Luckily, after teaching high school for 27 years, I've developed some slick Ninja moves to survive the Crazies Apocalypse.  Now I am not admitting I've done any of these things, but here are some tips that just might save your sanity…

  • Start waving at someone--anyone--even if you don't know them  and walk briskly toward the person you don't know to get away from the Crazy. Of course, the person you don't know might think you're a tad bit crazy and start waving at someone else, which then, of course, will cause a Crazies Chain Reaction and explain why we're headed for the Crazies Apocalypse.
  • If you're approached in a  parking lot, act like you've lost your car (which for me isn't too much of a stretch most of the time) and keep hitting the horn button. Not only will you find your car, but you'll drown out the Crazy.
  • If you have a nifty bluetooth headset, you can always pretend to be answering your phone and carry on a sane conversation with yourself. (I wonder if that would be considered an oxymoron in my case? I'm pretty sure I've got the moron covered, not so sure about the oxy.)
  • If you're in the supermarket, either hide behind the Halloween costumes until the coast is clear or start trying on Halloween masks, so no one will recognize you. Of course, you probably should remove the mask once you get to the check out counter or you might face an entirely different problem. Something involving numbers like 10 to 20, if you know what I mean.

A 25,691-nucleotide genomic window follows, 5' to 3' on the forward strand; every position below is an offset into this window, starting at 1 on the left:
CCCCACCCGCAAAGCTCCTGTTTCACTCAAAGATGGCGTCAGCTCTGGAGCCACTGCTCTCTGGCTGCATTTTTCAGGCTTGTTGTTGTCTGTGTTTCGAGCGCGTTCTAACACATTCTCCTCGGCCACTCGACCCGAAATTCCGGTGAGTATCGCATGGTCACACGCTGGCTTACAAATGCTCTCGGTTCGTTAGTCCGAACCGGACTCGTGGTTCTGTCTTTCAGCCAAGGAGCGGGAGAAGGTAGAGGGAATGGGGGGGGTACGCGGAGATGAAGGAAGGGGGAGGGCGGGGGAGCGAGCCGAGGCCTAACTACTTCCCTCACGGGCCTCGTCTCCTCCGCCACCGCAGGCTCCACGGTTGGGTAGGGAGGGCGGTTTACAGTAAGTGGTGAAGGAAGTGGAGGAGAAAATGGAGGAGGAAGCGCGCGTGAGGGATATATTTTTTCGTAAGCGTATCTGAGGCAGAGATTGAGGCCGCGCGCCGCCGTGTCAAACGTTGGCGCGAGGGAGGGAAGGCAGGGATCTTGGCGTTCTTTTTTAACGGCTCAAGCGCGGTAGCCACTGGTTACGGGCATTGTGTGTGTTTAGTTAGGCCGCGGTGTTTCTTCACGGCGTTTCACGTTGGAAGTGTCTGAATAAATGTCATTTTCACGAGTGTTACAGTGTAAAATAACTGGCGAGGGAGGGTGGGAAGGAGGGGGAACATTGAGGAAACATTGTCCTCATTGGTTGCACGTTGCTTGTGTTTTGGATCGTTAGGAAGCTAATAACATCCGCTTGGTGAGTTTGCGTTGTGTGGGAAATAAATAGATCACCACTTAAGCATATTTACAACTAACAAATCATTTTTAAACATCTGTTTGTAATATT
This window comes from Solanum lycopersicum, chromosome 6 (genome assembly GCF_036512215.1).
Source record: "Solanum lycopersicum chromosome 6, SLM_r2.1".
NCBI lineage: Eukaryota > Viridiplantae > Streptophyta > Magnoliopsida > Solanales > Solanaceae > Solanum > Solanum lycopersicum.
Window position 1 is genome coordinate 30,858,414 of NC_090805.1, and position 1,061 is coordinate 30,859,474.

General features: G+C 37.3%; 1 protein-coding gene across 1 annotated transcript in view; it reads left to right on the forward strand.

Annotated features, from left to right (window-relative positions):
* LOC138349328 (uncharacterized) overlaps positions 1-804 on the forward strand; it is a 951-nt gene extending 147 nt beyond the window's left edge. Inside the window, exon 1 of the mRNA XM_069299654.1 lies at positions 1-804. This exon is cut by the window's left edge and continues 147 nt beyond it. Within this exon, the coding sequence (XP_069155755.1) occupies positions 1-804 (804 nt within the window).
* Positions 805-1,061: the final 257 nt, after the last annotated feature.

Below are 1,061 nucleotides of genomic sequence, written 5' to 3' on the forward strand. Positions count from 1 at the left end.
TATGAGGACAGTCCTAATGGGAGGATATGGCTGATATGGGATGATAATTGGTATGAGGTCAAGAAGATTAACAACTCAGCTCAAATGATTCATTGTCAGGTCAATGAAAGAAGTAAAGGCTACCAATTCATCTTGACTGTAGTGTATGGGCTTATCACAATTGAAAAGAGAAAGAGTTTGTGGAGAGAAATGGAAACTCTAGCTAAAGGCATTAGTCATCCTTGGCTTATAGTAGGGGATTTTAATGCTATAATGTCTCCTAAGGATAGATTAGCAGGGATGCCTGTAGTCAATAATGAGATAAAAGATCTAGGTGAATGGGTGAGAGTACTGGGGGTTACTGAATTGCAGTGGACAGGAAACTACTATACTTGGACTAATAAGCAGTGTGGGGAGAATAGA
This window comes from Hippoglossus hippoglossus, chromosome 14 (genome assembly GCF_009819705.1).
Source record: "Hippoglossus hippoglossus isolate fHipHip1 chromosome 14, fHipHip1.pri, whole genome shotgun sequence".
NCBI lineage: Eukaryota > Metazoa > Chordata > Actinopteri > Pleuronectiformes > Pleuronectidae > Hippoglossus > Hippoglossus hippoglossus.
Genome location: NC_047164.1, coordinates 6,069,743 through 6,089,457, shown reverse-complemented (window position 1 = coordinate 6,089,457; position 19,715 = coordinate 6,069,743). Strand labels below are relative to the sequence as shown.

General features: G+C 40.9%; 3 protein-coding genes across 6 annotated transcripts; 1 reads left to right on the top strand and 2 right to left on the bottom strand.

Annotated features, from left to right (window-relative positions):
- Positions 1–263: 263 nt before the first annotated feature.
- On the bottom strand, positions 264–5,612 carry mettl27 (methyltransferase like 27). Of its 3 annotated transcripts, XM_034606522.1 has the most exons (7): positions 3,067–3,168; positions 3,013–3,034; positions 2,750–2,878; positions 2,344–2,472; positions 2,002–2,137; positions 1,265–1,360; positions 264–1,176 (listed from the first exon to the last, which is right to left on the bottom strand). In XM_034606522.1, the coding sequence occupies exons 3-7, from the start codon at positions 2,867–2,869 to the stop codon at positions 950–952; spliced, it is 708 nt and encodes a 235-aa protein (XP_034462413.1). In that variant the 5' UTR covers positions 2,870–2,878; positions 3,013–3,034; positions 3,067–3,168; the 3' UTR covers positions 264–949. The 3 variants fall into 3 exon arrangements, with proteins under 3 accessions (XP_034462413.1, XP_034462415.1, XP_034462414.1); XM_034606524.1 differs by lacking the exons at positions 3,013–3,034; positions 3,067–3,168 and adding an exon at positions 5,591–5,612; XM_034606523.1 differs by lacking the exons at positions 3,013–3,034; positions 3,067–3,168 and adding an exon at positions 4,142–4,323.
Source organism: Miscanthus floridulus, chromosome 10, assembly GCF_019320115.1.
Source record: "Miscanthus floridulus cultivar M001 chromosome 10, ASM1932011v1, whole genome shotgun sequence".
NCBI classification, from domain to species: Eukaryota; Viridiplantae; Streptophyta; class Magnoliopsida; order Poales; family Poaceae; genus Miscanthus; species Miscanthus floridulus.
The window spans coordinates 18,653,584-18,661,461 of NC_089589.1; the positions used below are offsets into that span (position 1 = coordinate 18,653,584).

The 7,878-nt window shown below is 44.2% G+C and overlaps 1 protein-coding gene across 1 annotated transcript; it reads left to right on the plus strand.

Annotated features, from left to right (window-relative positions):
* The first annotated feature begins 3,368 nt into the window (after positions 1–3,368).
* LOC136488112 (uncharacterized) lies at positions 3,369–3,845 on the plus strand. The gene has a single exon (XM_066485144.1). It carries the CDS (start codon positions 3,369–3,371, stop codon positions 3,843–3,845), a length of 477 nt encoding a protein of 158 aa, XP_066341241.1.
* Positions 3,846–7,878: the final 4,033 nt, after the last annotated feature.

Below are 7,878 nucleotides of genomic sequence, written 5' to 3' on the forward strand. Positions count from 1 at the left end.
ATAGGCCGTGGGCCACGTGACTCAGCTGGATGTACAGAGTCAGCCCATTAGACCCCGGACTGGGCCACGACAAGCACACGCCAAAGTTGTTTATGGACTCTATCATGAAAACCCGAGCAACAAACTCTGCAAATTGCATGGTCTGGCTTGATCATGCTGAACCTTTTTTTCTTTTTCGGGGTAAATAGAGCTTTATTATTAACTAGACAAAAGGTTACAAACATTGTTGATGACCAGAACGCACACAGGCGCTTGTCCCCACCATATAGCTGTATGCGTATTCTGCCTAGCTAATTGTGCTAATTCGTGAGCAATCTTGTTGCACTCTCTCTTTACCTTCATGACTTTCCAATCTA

• If you're in your classroom, well unfortunately, your options are limited and involve handfuls of emergency chocolate. Lucky for you, if you were hiding down that Halloween isle in the grocery store trying on masks, you probably picked up a bag or two and are all set.

Friday, August 23, 2013

Back-to-School, New (Ad)ventures & the Class of 2017

Jack at the end of the summer pool party
Most of my teaching buddies found their way back to school this week marking the beginning of that fun-filled extravaganza that we fondly and not-so-fondly refer to as teacher in-service.  Since I retired at the end of last year, this is my first back-to-school in 27 years that I am not going back-to-school.

I had several teacher friends ask me how I felt about that. Well, so far, I must say, I'm feeling pretty darn tootin' good about it. So good in fact, I threw an end-of-the-summer party for my teacher friends and felt blessed that it wasn't the end of my summer yet.

I wish I could say that I spent my summer doing a whole lot of nothing. Instead, I spent most of it launching my new real estate (ad)venture and loving every minute of it.  You can check out my new (ad)venture at and my new blog at

One of the perks of retirement and being your own boss is that you get to spend some time navigating through all the social media and internet postings. One of my former students posted a link to buzzfeed that listed "32 Extremely Upsetting Facts About the Class of 2017." Most of these kiddos were probably born in 1999.

I pared the list down to my top 5…

Favorite 5 Upsetting Facts About the Class of 2017